The president and liberal Democrats spy a rare opportunity — but face resistance from Republicans and moderate Democrats.
By Giovanni Russonello
Raising taxes on the wealthiest Americans was already a widely popular idea before ProPublica published a report on Tuesday that threw back the curtain on just how easily the richest Americans have been avoiding taxation.
But popularity isn’t everything: On Capitol Hill, tax protections for wealthy Americans have been among the hardest things to attack, thanks to the ever-growing influence of big money in politics.
Billionaires like Jeff Bezos and Michael Bloomberg have effectively been paying taxes at a rate of about 1 percent of their wealth gains, the ProPublica report found, largely because the tax system treats investments and wealth differently than it does earned income.
President Biden has said he’d like to revamp parts of this system, and the White House has already proposed a number of reforms that would patch some of the loopholes and carve-outs that allow the wealthiest Americans to pay so little in taxes.
“It’s time for corporate America and the wealthiest 1 percent of Americans to just begin to pay their fair share — just their fair share,” Mr. Biden said in April during his first address to a joint session of Congress, outlining his proposals to raise taxes on corporations and high-level investors.
The president and many liberal Democrats spy an opportunity. About three in five Americans have expressed support for higher taxes on corporations and the wealthy to pay for infrastructure projects and climate action, according to a range of recent polls. That includes a solid majority of independents.
Which helps explain why raising taxes on the rich was such a prominent issue on the campaign trail, particularly during the Democratic primary, when progressives like Senators Elizabeth Warren and Bernie Sanders pushed for an extensive tax overhaul. As president, Mr. Biden has embraced many of their goals.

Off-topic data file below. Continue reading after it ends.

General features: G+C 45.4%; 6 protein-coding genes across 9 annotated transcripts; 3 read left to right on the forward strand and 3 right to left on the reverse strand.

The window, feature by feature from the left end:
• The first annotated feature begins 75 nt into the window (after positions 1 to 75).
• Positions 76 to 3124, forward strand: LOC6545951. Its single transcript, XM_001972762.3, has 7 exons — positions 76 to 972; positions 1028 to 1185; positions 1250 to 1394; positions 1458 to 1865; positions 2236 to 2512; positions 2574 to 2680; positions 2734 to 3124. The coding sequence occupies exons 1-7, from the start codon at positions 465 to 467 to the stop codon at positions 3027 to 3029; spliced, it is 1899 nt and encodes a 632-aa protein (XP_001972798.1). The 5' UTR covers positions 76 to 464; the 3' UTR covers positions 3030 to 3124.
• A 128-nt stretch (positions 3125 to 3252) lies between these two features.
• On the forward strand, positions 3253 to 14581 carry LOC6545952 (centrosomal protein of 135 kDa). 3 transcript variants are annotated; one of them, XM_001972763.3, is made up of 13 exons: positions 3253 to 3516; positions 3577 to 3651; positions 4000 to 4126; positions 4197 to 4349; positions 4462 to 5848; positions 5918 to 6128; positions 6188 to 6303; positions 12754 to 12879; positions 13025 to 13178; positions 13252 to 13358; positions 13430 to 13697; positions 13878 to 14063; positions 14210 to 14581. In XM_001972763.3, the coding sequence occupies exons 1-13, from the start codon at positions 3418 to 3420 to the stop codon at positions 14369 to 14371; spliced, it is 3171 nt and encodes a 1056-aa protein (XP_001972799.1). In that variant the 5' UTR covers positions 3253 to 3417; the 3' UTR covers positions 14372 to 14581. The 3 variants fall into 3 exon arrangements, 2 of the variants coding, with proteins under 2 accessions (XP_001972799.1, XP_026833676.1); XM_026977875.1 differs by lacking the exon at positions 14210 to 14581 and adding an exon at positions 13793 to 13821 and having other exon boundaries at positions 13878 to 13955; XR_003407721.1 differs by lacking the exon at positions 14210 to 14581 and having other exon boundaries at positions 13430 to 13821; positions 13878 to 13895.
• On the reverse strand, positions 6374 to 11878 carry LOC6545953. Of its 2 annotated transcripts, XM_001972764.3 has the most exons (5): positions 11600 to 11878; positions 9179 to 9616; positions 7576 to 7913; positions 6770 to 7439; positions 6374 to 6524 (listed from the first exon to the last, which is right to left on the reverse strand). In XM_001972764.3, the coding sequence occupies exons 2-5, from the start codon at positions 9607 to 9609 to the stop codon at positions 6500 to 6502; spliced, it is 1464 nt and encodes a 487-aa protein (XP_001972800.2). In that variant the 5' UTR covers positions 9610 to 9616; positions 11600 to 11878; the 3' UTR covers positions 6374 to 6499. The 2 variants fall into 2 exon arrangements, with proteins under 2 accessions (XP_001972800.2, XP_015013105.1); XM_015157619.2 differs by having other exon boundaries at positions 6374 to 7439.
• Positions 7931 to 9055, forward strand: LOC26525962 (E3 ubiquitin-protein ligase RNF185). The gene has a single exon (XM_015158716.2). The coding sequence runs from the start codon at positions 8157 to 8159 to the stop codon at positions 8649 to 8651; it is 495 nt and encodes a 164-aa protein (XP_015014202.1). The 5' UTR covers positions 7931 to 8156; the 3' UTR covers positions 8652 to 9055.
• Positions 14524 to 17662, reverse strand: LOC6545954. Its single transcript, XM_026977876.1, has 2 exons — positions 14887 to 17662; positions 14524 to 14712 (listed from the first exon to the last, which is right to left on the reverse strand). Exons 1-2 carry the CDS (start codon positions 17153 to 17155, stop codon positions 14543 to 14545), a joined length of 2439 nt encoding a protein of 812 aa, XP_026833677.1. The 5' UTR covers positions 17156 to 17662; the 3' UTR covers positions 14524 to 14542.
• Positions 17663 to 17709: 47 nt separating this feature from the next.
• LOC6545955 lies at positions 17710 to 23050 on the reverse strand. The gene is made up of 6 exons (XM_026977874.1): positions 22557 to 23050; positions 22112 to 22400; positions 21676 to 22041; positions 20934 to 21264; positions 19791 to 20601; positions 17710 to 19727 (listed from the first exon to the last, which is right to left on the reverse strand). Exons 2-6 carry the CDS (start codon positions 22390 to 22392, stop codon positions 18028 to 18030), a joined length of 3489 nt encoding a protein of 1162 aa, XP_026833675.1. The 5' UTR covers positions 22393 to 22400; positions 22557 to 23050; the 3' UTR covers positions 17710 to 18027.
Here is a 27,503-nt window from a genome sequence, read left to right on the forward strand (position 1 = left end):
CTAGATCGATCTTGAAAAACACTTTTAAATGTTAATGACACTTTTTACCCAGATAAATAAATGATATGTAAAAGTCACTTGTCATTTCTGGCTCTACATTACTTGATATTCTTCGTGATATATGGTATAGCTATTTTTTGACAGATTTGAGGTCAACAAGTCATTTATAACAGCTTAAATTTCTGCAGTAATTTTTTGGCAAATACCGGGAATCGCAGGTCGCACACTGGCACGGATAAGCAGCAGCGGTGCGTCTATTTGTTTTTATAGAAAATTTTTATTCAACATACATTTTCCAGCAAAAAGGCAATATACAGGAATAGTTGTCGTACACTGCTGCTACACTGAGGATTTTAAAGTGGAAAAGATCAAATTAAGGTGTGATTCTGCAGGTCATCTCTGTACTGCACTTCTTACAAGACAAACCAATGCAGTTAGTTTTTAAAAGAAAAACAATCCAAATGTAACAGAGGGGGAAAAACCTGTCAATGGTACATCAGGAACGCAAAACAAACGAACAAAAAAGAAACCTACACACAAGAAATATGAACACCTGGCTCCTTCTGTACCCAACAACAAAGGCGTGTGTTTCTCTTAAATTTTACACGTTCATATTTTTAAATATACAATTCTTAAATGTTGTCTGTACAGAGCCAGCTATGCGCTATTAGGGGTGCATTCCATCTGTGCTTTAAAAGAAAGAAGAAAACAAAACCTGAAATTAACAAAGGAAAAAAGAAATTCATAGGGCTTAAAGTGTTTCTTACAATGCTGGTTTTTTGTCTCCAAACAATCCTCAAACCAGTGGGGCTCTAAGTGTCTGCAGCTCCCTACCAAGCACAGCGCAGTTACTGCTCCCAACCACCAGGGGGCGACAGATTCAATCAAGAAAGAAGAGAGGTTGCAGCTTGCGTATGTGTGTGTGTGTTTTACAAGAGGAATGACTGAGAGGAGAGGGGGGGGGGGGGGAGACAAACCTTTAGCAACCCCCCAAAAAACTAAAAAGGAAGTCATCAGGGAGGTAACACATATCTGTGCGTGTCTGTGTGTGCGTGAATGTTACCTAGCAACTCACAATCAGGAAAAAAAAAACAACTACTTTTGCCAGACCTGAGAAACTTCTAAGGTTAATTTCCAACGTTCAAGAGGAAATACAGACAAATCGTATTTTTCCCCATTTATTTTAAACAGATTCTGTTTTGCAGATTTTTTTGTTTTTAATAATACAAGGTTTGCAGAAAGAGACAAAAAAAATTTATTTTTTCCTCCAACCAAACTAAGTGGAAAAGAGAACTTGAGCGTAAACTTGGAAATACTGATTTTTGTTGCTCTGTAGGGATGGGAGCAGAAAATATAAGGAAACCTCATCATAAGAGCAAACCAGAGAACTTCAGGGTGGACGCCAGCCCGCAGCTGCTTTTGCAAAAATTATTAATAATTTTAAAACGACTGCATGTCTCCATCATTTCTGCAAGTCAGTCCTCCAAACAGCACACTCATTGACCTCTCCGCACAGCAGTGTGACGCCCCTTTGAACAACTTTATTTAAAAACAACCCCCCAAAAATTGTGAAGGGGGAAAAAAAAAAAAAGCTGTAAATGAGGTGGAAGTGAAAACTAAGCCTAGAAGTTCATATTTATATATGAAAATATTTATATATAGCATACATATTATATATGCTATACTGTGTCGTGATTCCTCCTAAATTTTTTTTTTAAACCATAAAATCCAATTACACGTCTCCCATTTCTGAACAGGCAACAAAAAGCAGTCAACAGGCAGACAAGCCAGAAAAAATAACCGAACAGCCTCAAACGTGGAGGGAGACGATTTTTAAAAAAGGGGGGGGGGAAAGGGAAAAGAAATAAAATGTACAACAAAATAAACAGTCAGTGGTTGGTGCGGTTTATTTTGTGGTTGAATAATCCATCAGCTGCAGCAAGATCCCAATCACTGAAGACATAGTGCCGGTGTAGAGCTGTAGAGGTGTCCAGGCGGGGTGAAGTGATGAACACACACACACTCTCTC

Still, like so many items on his agenda, those proposals are staunchly opposed by most Republican lawmakers. So it doesn’t help Mr. Biden that the most conservative Democratic senator, Joe Manchin III of West Virginia, is dead set on finding bipartisan compromise. Or that Mr. Manchin himself is a fairly reliable ally of big business, and has already expressed opposition to some of Mr. Biden’s tax ideas.
Robert Reich, a professor of public policy at the University of California, Berkeley, and former secretary of labor under President Bill Clinton, noted that Democrats as well as Republicans are heavily funded by corporate interests.
“With great wealth comes political power, and the intricacies of the tax code are the place where that power is wielded most efficiently,” Mr. Reich said in an interview.
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